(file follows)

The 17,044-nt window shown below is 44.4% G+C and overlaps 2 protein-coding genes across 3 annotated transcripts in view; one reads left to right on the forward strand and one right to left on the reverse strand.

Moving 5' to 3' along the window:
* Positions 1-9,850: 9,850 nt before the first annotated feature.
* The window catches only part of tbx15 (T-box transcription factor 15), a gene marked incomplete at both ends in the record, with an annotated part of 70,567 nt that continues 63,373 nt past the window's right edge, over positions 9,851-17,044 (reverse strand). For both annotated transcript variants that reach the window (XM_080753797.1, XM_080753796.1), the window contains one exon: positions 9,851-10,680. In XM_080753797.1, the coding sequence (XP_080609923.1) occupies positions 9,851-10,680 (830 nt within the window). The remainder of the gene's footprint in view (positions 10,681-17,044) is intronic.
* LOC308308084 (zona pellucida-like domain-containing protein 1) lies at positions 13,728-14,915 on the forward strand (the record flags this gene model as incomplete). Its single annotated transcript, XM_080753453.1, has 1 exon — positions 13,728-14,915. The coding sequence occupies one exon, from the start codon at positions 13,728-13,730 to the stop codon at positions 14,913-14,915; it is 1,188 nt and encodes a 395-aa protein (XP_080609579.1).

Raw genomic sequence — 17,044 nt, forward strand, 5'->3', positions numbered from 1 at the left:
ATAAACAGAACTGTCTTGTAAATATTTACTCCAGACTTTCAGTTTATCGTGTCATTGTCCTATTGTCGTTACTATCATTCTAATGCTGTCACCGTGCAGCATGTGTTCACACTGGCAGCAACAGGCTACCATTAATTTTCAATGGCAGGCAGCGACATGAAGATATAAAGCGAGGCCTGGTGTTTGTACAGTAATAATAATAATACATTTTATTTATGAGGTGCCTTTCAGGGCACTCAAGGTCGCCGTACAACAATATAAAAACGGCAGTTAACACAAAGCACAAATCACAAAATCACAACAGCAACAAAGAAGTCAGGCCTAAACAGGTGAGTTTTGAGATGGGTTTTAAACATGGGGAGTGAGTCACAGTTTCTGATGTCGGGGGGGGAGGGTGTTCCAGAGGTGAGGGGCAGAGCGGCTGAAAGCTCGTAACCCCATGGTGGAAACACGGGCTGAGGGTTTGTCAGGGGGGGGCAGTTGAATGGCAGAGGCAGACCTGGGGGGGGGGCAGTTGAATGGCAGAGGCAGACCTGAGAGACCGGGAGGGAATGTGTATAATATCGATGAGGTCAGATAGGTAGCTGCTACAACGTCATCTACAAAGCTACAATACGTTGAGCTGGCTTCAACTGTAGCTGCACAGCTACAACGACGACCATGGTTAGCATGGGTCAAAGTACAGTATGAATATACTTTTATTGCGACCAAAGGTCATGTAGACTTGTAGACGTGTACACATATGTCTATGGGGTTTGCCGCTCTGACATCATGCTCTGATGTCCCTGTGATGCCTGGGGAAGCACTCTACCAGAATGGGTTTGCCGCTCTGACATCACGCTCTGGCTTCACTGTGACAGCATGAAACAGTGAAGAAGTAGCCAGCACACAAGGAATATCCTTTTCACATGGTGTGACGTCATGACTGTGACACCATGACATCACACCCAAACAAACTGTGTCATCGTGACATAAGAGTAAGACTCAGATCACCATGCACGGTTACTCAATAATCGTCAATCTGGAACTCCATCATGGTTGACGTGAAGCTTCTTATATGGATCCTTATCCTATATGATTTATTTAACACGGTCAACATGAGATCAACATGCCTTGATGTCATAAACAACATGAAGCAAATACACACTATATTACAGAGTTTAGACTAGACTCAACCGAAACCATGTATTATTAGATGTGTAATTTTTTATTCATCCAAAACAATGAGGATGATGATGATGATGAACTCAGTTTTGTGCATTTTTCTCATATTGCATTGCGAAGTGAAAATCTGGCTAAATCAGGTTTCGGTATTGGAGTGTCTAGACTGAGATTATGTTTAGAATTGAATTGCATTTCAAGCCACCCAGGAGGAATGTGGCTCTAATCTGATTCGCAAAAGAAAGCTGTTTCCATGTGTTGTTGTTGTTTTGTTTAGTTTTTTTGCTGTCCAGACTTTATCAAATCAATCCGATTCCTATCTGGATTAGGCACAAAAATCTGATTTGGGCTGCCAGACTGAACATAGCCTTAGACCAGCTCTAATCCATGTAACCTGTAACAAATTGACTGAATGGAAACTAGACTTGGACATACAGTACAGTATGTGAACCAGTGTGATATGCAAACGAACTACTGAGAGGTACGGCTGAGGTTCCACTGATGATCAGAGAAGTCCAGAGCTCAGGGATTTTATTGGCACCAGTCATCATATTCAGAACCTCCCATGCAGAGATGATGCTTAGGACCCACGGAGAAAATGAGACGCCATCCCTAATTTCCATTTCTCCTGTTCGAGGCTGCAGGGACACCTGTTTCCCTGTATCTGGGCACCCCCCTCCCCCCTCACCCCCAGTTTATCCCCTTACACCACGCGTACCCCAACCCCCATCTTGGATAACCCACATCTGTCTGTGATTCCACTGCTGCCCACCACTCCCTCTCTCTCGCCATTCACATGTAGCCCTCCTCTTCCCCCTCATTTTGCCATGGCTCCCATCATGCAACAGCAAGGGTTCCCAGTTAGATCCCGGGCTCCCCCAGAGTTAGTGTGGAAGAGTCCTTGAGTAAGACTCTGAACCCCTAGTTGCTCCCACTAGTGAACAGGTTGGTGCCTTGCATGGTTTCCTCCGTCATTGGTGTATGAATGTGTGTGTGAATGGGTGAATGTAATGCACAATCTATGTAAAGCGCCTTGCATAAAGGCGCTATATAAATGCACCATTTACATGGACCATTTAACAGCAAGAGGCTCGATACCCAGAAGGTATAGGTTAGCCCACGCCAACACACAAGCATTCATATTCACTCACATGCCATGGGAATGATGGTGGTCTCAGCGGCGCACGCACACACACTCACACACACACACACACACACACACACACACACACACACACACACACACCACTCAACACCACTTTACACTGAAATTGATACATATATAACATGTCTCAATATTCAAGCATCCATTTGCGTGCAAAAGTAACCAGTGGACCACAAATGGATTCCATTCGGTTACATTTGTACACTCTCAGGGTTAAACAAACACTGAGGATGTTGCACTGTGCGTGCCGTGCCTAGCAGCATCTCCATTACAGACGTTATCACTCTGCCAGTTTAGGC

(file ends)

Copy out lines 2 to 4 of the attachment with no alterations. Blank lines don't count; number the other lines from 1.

Moving 5' to 3' along the window:
* Positions 1-9,850: 9,850 nt before the first annotated feature.
* The window catches only part of tbx15 (T-box transcription factor 15), a gene marked incomplete at both ends in the record, with an annotated part of 70,567 nt that continues 63,373 nt past the window's right edge, over positions 9,851-17,044 (reverse strand). For both annotated transcript variants that reach the window (XM_080753797.1, XM_080753796.1), the window contains one exon: positions 9,851-10,680. In XM_080753797.1, the coding sequence (XP_080609923.1) occupies positions 9,851-10,680 (830 nt within the window). The remainder of the gene's footprint in view (positions 10,681-17,044) is intronic.